GOP candidates lean on Trump, Dems avoid Biden

GOP candidates lean on Trump, Dems avoid Biden

From left are President Joe Biden and former President Donald Trump

Former President Donald Trump’s involvement in Arizona politics was a boon to Republicans in the primaries, but Democrats speculate that it will harm the GOP in the upcoming general election.

In the time leading up to the primary election, Trump-endorsed candidates used the former president as a launchpad for funding and recognition. Democrats are not receiving endorsements from President Joe Biden or Democratic former President Barack Obama, but Democratic consultants say that’s the better strategy.

Trump makes frequent trips to Arizona and is possibly on the campaign trail himself. He makes appearances with his endorsees and rakes in contributions from supporters.

Rodd McLeod, a Democratic consultant, said. “Donald Trump is basically trying to help Donald Trump. Yeah. I mean, he goes out and does these events because he raises a lot of money and the candidates aren’t necessarily getting help.”

The “MAGA” strategy of deifying Trump was a success in the primaries, which put almost all of the Trump slate ahead of the other Republicans. But candidates need to impress a different population to win the general.

Democratic consultant Matt Grodsky said. “Primaries are a different game. You’re appealing to your base, especially as the right’s concerned.”

Grodsky explained that because Republicans have better voter registration they can afford to “play with fire” in the primaries, but Democrats would be alienating necessary votes by playing the same game. “They’re not doing big rallies, because all that’s going to do is fire up the Democratic base that’s already with these candidates. Right now, we’re trying to go get that middle of the road voter.”

McLeod said, “I don’t think a Bernie Sanders endorsement is extremely helpful in a general election in Arizona, right? But that doesn’t mean it would be a bad thing to have in a primary when you’re trying to distinguish yourself and stand out.”

Trump endorsees preached a far-right message before the primaries. One candidate called abortion a “demonic” sacrifice although most Arizonans want abortion rights. Universally, Trump’s candidates spread misinformation about election fraud although most Arizonans also don’t believe the 2020 election was stolen from Trump.

McLeod noted that when Trump himself scared moderates away with extreme rhetoric, he lost Arizona.

Grodsky said, “I prefer the Republicans to continue to make that mistake. Because theoretically, their logic makes sense based on the math, but it doesn’t make sense based on the rhetoric. Their message does not resonate with the middle.”

Wary of that outcome, after winning the primaries, some of Trump’s candidates are trying to pivot to a more moderate and accessible stance, either refusing to address their past comments or claiming their views have changed.

Unlike Trump, Biden, Obama and former Republican President George Bush haven’t endorsed anyone in years. Obama did make some endorsements in 2020, but only Trump is regularly endorsing candidates and paying visits to Arizona. Biden is avoiding that now, which Democrat consultant McLeod said is standard practice during the midterms.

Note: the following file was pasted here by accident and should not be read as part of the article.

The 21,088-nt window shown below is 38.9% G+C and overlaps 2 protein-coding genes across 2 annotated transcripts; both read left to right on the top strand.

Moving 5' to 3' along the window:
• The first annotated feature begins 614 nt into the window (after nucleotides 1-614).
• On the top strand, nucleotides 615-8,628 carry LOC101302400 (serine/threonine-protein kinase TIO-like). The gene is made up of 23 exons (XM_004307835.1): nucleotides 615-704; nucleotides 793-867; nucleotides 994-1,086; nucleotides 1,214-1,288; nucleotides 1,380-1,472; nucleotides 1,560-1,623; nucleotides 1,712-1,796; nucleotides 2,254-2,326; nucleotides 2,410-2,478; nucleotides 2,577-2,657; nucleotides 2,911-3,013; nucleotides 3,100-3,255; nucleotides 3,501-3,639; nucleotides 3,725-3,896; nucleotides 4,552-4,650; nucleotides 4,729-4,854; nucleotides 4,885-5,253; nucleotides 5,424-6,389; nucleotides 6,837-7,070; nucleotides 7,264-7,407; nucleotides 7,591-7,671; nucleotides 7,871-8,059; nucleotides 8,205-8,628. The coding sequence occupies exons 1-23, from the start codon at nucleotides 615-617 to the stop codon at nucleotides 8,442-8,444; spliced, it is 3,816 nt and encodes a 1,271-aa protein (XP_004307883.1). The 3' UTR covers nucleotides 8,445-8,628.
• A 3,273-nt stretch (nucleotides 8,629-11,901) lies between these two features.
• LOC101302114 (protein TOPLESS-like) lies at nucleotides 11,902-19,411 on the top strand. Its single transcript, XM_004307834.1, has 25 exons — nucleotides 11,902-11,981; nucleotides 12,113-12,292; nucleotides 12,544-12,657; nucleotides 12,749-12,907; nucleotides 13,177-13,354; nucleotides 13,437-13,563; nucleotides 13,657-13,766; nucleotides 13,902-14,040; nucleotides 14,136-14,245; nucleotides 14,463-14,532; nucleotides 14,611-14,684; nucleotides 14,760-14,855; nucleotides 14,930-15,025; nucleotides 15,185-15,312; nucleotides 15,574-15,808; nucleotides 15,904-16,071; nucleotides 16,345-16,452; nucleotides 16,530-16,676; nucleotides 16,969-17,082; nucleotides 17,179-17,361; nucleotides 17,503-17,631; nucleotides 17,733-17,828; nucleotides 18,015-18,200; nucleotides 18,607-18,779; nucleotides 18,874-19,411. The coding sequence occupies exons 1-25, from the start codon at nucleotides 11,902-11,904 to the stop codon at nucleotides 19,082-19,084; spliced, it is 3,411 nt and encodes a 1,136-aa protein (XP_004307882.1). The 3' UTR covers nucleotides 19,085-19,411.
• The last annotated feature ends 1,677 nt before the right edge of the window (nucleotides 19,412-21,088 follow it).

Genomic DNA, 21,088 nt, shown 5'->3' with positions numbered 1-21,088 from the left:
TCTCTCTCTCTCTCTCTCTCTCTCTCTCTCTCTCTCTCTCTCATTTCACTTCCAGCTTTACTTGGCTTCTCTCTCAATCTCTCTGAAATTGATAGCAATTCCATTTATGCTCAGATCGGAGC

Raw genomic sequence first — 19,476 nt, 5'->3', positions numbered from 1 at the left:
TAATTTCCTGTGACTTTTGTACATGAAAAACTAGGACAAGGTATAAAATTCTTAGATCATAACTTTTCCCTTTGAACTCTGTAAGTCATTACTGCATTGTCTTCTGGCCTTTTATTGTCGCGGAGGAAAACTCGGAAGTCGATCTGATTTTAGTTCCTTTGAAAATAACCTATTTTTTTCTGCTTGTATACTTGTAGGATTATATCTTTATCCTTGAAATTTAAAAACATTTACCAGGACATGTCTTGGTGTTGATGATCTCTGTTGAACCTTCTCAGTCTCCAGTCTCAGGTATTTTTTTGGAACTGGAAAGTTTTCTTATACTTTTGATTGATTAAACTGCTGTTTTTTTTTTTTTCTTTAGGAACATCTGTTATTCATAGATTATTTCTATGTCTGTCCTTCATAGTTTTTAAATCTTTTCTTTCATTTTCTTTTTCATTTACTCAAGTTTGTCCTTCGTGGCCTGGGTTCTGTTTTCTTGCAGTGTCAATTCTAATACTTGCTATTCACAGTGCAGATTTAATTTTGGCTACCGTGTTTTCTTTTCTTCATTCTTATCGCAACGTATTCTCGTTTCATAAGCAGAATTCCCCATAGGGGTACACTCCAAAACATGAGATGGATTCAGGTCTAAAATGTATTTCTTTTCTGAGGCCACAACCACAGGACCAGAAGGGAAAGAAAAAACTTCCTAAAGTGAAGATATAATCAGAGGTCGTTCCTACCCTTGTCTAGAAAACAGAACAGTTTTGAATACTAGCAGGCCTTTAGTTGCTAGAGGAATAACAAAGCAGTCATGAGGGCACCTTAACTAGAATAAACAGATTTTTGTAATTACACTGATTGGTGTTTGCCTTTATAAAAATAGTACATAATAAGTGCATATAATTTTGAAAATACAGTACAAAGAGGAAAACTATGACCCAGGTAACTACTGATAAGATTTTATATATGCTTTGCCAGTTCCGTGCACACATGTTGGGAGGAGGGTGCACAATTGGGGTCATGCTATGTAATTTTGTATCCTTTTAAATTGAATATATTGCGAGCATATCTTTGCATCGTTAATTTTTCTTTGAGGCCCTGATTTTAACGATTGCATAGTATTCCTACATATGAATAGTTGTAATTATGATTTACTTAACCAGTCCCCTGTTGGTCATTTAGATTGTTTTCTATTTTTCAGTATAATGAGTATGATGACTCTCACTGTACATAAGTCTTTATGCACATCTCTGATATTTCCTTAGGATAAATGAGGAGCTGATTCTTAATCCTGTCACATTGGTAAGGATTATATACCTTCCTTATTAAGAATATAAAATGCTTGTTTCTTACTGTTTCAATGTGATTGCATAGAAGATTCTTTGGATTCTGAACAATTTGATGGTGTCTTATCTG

McLeod cautioned that Trump’s appearances do not necessarily indicate widespread support. “Republican members of Congress are not excited about having him come to their district unless it’s like, you know, Andy Biggs,” he said.

McLeod said Biden’s involvement would not be “a great play” with the economy doing poorly. McLeod noted that Obama and Trump were unpopular two years into their terms as well.

McLeod compared Trump’s preferred gubernatorial candidate Kari Lake and Republican leadership with current Gov. Doug Ducey who was much more successful at collecting moderate votes. “Ducey won four years ago by like 14 points,” McLeod said. “So, you know, I don’t think it’s necessarily a great situation they’ve created for themselves.”

“She’s scared away a lot of voters and there’s a lot of voters who voted for Karrin Taylor Robson and who would not be voting for her,” McLeod said of Lake.

It’s not yet clear whether the Democrat’s old strategy will work. They weren’t successful in the past three gubernatorial elections, and Democratic gubernatorial nominee Katie Hobbs, the current secretary of state, is by no means expected to win in a landslide victory.

Democrat consultants say that the party’s national groups are supporting Arizona candidates, but they’re doing it by pouring money into Hobbs’ campaign and against Lake’s; not through rallies and endorsements.

Grodsky said, “I think the general consensus is, you know, we’re not going to win this thing with Democratic surrogates, right, you’re going to win it by going up the middle. To go up the middle and to communicate to the middle you need money for paid communications. So, I think that’s the first and most important strategy I do think in terms of raising more money.”

But Democrats aren’t the only ones spending money.

Both sides are giving their all. The Republican Governors Association alone is spending millions against Hobbs.

Candidates on both sides are enjoying the endorsements of a handful of national players like Sen. Ted Cruz, R-Texas, who recently endorsed Lake and U.S. Sen. Cory Booker, D-N.J. who is supporting Sen. Mark Kelly, D-Ariz., in his re-election bid. However, former presidents apart from Trump are staying out of the fray.

Obama hasn’t endorsed anyone since 2020. Biden hasn’t endorsed anyone since Sen. Kyrsten Sinema, D-Ariz., in 2018.